Healthcare reconciliation: easier said than explained
The process intricacies that go into lawmaking can stump the hardiest of congressional watchers.
Now that Democrats may decide to use reconciliation to get healthcare legislation passed in Congress, everyone has been scrambling for the easiest possible explanation.
What we found were lots of words and several reports aimed at explaining the process that everyone’s talking about, but no one-line, easy-to-understand, explain-it-to-your-grandmother, definition.
A bare bones, no-frills explanation is that it’s a way to try and pass legislation without needing the 60 votes to overcome yet other procedural hurdles.
My colleague John Whitesides did a step-by-step explanation of the healthcare reconciliation process, to read click here.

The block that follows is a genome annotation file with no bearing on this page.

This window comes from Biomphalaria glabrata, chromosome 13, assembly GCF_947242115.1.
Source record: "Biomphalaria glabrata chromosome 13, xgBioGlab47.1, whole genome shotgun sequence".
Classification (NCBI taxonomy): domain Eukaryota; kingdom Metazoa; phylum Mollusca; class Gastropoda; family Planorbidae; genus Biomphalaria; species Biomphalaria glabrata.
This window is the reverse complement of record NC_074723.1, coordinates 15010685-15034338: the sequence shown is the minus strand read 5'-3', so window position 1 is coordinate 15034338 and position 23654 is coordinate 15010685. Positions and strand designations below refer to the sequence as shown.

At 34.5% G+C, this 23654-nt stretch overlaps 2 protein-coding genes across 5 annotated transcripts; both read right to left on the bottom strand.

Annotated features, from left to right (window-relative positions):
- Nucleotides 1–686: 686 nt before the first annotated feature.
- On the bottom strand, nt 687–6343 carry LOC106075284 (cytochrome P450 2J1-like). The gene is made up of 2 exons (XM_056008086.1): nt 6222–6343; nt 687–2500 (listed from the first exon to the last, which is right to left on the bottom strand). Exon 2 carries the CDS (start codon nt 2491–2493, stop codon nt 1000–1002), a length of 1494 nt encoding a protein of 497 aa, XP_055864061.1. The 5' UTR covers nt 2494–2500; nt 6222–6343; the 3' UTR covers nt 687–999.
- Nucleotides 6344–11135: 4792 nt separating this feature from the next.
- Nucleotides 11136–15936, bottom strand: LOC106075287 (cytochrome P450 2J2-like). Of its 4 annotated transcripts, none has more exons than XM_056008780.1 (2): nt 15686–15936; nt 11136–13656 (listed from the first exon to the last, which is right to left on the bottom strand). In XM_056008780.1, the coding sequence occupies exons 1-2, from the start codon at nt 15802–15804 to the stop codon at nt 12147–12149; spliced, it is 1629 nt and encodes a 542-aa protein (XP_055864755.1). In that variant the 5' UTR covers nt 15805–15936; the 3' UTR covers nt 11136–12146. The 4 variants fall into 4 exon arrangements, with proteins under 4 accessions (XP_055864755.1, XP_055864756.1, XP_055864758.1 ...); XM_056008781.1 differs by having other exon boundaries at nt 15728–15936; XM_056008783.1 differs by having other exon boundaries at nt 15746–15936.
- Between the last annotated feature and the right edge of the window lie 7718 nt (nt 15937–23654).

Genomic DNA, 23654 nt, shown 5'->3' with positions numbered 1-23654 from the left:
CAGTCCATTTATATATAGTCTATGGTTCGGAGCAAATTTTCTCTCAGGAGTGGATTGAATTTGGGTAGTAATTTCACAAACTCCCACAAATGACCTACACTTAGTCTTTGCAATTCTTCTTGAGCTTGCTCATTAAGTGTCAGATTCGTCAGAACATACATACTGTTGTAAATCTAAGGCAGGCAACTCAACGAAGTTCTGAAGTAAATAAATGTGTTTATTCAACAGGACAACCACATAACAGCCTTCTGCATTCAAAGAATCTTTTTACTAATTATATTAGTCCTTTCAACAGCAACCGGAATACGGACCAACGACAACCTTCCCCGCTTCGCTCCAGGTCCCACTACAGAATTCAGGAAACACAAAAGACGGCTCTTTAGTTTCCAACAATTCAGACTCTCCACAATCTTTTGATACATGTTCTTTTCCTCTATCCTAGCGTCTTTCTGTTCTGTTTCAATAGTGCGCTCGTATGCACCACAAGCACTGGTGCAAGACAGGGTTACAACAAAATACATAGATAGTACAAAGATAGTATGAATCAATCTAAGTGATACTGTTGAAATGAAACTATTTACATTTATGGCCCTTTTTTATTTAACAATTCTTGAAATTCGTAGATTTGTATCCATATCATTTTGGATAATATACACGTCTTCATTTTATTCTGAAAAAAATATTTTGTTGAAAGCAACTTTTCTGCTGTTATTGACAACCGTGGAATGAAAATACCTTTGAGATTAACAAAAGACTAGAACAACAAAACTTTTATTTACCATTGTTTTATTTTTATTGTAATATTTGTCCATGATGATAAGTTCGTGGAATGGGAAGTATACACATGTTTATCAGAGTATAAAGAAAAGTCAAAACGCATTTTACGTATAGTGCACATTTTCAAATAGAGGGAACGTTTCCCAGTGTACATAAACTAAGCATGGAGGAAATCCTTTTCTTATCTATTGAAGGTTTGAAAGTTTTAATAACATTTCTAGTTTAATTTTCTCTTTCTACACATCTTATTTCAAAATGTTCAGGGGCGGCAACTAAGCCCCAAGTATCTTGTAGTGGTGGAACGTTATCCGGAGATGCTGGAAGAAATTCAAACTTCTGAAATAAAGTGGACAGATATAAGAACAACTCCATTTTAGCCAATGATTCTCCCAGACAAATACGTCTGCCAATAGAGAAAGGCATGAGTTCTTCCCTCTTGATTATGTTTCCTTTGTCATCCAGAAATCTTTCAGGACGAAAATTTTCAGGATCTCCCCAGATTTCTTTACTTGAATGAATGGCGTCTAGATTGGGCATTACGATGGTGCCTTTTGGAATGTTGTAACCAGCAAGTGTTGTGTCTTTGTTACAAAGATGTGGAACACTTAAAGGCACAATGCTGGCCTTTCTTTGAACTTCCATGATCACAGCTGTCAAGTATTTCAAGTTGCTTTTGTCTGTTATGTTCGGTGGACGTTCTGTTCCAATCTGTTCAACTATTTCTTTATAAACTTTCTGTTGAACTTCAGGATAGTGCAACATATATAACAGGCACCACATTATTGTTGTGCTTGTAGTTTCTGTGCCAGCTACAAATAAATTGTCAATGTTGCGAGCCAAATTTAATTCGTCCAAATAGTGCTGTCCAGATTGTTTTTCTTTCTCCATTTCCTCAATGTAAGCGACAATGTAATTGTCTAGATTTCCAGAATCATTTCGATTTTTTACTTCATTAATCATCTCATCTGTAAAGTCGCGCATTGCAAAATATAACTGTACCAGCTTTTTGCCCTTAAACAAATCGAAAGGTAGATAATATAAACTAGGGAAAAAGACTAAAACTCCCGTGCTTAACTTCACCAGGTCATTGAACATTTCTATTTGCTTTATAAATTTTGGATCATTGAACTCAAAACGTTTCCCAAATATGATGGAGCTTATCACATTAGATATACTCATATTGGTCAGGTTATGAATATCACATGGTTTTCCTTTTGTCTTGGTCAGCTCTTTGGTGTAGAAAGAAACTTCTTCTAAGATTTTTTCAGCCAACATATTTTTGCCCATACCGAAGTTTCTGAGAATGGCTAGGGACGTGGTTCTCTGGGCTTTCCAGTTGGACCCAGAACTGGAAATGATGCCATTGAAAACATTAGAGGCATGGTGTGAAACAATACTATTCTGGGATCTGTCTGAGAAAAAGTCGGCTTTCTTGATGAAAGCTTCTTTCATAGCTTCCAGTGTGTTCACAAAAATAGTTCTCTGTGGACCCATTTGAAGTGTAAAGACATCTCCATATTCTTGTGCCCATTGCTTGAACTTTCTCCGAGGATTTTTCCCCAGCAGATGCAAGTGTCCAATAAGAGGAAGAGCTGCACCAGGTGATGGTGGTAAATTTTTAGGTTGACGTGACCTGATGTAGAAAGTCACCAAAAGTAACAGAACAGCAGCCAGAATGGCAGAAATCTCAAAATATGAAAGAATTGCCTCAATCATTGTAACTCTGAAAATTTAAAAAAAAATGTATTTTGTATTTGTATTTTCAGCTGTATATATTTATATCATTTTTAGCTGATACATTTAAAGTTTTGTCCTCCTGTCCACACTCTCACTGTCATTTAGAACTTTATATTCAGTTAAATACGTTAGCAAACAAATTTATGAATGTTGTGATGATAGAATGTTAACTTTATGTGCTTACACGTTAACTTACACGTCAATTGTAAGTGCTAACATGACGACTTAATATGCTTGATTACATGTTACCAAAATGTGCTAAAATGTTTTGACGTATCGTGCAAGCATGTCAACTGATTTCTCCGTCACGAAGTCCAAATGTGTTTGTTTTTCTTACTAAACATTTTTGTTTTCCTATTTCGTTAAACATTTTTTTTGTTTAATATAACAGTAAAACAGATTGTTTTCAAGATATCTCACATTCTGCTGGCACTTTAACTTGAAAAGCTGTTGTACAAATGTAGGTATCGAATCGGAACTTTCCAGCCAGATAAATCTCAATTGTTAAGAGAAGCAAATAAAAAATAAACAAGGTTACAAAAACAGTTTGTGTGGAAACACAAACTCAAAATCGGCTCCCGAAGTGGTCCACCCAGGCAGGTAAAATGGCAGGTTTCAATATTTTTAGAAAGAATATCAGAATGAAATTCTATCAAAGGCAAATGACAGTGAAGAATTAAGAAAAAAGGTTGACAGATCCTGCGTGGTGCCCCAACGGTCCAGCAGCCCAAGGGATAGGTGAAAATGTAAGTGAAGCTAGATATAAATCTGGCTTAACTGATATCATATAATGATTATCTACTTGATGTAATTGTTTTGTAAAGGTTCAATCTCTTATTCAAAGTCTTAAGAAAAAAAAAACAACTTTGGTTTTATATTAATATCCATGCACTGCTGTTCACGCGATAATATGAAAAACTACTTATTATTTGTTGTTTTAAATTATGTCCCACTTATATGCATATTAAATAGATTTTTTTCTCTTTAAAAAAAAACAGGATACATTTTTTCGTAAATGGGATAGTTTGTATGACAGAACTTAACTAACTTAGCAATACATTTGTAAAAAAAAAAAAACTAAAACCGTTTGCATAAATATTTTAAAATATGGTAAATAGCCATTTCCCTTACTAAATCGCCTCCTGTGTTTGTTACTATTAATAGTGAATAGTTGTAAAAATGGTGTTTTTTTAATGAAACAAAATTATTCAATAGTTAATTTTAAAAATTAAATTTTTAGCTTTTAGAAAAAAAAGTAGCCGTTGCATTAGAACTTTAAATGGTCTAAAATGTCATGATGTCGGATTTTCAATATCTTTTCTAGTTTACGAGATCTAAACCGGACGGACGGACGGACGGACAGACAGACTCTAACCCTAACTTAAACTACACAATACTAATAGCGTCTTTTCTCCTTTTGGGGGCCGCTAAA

A column by Ezra Klein on washingtonpost.com offers “A reconciliation primer” with links to a Congressional Research Service report and an explanation of the Byrd rule.
The New York Times “Prescriptions” blog tried to make reconciliation more interesting by telling readers to think of it as an “evening out.”
And NPR has an interview with Robert Dove who helped write the law that contains the “filibuster-busting provision called reconciliation,” and as former Senate parliamentarian presided over such maneuvers.
While Democrats appear to be headed in this direction on healthcare, don’t expect it to be the kind of reconciliation that will bring peace with the Republicans.
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Photo credit: Reuters/Molly Riley (U.S. Capitol)